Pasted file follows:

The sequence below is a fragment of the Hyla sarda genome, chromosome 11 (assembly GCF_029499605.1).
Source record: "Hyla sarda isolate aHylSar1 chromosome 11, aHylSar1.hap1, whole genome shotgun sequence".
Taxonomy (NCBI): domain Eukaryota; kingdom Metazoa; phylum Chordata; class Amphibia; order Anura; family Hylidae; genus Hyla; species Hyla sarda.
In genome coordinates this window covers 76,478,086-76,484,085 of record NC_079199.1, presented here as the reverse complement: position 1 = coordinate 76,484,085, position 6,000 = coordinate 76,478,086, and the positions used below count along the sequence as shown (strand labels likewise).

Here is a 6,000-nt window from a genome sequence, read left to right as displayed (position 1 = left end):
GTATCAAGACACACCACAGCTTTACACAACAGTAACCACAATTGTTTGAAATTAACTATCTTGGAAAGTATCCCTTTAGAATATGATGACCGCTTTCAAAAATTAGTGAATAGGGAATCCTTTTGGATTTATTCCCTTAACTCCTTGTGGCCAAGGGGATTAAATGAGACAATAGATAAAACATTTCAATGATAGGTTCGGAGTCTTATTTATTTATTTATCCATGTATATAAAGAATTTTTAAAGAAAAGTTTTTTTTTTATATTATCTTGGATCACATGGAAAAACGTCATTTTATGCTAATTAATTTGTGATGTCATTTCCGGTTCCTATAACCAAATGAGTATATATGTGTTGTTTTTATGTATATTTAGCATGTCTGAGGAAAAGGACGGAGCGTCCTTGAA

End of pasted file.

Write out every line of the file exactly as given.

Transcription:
The sequence below is a fragment of the Hyla sarda genome, chromosome 11 (assembly GCF_029499605.1).
Source record: "Hyla sarda isolate aHylSar1 chromosome 11, aHylSar1.hap1, whole genome shotgun sequence".
Taxonomy (NCBI): domain Eukaryota; kingdom Metazoa; phylum Chordata; class Amphibia; order Anura; family Hylidae; genus Hyla; species Hyla sarda.
In genome coordinates this window covers 76,478,086-76,484,085 of record NC_079199.1, presented here as the reverse complement: position 1 = coordinate 76,484,085, position 6,000 = coordinate 76,478,086, and the positions used below count along the sequence as shown (strand labels likewise).

Here is a 6,000-nt window from a genome sequence, read left to right as displayed (position 1 = left end):
GTATCAAGACACACCACAGCTTTACACAACAGTAACCACAATTGTTTGAAATTAACTATCTTGGAAAGTATCCCTTTAGAATATGATGACCGCTTTCAAAAATTAGTGAATAGGGAATCCTTTTGGATTTATTCCCTTAACTCCTTGTGGCCAAGGGGATTAAATGAGACAATAGATAAAACATTTCAATGATAGGTTCGGAGTCTTATTTATTTATTTATCCATGTATATAAAGAATTTTTAAAGAAAAGTTTTTTTTTTATATTATCTTGGATCACATGGAAAAACGTCATTTTATGCTAATTAATTTGTGATGTCATTTCCGGTTCCTATAACCAAATGAGTATATATGTGTTGTTTTTATGTATATTTAGCATGTCTGAGGAAAAGGACGGAGCGTCCTTGAA